"[The] legislative purpose of the Act is to protect nursing home residents from acts of abuse. The rights of these people will be far more adversely affected if defendant is unable to address charges of abuse because of a mandatory interpretation of the statute which would result in a dismissal of the proceeding, than they would be by a hearing delay." Grove School, 160 Ill. App. 3d at 941, 513 N.E.2d at 976.

Moon Lake distinguishes Grove School on the ground that the time requirements were in the period after the issuance of the complaint, at a time when the facilities had notice and opportunity to correct. It contends that, unlike the delay here, the delay in Grove School did not hurt the residents by continuing to expose them to potentially dangerous conditions. We do not believe the fact that the delay occurred at different stages mandates a different outcome, as both delays occurred before final action could be taken against the facilities, either by revoking their licenses or imposing penalties.

Nor do we find persuasive Moon Lake's contention that Springfield-Sangamon County Regional Plan Comm'n v. Fair Employment Practices Comm'n (1978), 71 Ill. 2d 61, 373 N.E.2d 1307, is more analogous to the case at bar because it involves the time frame under which an agency must issue its complaint. In Springfield-Sangamon, the Illinois Supreme Court considered whether the Fair Employment Practices Commission had jurisdiction to issue a complaint against an employer after the 180-day time period given in the statute. Holding the time limit mandatory, the court stated:

"Certainly, periods of inaction on behalf of the FEPC would tend to hamper the remedial and reconciliatory procedures which underlie the very purpose of the Fair Employment Practices Act, and should the FEPC find against the respondents the financial burden of the administrative order could be substantially increased by virtue of any extended delay. Consequently, the 180-day period prescribed in the statute was intended to ensure expeditious action on behalf of the FEPC, and must be considered mandatory." Springfield-Sangamon, 71 Ill. 2d at 68, 373 N.E.2d at 1310.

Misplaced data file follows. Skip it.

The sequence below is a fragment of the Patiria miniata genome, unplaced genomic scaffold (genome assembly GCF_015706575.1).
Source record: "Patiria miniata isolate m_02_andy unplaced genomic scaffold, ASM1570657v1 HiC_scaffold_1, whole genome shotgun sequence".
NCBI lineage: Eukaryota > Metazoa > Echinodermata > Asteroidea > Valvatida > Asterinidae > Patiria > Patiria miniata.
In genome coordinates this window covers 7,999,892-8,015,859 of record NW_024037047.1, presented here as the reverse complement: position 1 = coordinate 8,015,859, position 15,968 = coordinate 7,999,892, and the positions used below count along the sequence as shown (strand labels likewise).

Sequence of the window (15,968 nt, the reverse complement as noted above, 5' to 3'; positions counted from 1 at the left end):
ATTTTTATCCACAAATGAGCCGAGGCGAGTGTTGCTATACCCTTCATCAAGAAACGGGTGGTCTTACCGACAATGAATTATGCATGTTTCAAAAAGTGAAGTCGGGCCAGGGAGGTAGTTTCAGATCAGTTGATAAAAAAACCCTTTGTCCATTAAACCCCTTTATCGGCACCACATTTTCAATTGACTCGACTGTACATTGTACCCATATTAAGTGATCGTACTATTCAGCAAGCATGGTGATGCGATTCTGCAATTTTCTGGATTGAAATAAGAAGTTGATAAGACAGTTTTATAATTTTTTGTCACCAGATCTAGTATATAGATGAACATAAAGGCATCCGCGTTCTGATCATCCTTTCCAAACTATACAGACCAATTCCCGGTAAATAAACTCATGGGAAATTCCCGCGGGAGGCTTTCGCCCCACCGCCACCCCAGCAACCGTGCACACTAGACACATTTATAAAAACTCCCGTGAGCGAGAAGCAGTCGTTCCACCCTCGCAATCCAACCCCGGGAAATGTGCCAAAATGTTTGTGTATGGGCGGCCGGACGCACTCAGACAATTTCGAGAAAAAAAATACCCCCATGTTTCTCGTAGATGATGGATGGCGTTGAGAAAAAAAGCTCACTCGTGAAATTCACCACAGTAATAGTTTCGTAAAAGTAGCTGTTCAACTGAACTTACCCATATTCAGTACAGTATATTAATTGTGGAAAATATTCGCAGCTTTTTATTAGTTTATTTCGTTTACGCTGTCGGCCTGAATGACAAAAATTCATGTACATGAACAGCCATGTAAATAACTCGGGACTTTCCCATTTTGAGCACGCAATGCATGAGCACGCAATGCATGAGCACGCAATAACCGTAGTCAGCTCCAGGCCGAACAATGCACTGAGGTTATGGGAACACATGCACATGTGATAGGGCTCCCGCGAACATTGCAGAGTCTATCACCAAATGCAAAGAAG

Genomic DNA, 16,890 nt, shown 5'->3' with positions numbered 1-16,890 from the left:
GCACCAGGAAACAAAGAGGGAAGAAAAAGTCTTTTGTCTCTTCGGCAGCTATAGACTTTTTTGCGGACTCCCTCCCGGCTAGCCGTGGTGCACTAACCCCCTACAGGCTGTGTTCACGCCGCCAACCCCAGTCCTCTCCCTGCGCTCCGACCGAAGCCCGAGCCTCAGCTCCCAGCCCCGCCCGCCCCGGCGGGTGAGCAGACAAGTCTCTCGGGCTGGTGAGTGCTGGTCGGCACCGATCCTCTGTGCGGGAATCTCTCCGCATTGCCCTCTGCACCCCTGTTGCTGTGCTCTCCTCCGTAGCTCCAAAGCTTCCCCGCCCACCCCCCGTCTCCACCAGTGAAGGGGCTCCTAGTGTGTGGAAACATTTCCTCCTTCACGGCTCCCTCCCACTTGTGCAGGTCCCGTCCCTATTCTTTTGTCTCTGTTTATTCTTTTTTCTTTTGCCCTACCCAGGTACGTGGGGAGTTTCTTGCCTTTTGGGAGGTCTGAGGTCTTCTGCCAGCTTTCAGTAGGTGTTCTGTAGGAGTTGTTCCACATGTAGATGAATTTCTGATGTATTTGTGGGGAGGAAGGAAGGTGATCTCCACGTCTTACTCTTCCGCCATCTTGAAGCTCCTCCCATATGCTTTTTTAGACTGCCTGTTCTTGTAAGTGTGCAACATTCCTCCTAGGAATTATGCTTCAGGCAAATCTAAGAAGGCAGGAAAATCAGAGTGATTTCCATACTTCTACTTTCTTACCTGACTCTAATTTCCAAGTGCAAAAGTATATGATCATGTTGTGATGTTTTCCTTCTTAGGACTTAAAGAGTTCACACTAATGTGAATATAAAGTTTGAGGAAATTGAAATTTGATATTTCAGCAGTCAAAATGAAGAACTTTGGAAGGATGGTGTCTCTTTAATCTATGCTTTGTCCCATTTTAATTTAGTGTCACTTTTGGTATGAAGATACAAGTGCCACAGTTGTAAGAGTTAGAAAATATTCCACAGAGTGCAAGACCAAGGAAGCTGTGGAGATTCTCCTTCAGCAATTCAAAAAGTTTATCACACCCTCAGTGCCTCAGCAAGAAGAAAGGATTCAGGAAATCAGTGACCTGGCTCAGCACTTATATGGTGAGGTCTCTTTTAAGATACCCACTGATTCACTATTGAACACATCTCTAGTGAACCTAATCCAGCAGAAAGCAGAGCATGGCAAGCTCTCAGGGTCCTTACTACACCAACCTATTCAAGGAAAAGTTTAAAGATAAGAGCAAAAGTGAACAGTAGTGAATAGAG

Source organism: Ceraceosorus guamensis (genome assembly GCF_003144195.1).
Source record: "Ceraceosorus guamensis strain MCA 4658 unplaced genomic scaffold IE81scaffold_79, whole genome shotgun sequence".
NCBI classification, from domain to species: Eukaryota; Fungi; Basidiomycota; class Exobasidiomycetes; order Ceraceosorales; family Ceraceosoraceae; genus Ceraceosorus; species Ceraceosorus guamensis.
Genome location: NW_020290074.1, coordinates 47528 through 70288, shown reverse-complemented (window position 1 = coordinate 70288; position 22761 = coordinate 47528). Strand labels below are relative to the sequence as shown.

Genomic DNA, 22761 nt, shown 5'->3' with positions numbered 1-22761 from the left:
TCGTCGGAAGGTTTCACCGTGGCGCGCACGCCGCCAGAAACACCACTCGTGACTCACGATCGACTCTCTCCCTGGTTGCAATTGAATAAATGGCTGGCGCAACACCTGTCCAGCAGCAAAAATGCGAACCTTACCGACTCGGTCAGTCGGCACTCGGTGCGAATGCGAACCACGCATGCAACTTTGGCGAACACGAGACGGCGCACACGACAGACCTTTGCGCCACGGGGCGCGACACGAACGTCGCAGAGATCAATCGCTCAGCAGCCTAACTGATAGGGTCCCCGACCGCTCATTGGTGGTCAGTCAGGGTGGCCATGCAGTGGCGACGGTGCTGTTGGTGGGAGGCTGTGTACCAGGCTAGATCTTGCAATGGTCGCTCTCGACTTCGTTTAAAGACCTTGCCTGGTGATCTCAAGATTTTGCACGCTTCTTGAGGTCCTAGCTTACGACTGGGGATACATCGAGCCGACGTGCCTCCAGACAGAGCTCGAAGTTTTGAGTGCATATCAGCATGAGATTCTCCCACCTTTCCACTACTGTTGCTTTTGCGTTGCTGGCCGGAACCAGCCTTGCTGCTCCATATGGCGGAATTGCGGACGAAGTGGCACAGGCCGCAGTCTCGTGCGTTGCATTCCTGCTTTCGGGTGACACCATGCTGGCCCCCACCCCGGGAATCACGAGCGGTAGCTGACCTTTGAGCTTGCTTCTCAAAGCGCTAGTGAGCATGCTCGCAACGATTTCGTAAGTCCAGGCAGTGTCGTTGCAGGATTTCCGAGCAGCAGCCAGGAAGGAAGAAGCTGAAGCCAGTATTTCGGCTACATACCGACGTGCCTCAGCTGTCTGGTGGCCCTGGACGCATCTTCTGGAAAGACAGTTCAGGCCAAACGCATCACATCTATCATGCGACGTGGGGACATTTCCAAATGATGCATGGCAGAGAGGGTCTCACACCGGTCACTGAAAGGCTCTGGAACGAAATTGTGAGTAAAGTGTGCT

Springfield-Sangamon is clearly distinguishable from the case at bar. As the above language indicates, the underlying purpose of the Fair Employment Practices Act is to encourage remedial and reconciliatory procedures. Unlike the instant case, a directory construction in Springfield-Sangamon would be injurious to the statute's purpose and a mandatory construction necessary to preserve its purpose.

We next address whether the license revocation proceedings were moot from their inception. The circuit court found that since Moon Lake surrendered its nursing home license before IDPH notified Moon Lake of its intent to revoke the license, the revocation was moot and the proceedings to revoke thereby void. On appeal, Moon Lake advances a number of arguments in its brief to support the circuit court's ruling, none of which are relevant to the mootness issue. An issue is moot if no actual controversy exists or where events occur which make it impossible for the court to effectively grant relief. (Wheatley v. Board of Education (1984), 99 Ill. 2d 481, 484-85, 459 N.E.2d 1364, 1366; People v. Lynn (1984), 102 Ill. 2d 267, 272, 464 N.E.2d 1031, 1034.) Illinois courts have found exceptions to the mootness doctrine where there is substantial public interest involved or where the issues are likely to recur but unlikely to last long enough to allow appellate review to occur. (Wheatley, 99 Ill. 2d at 485, 459 N.E.2d at 1367.) It is unnecessary for us to consider IDPH's alternative contention that these exceptions apply because we agree with IDPH that an actual controversy existed here. IDPH contends that an actual controversy existed, despite the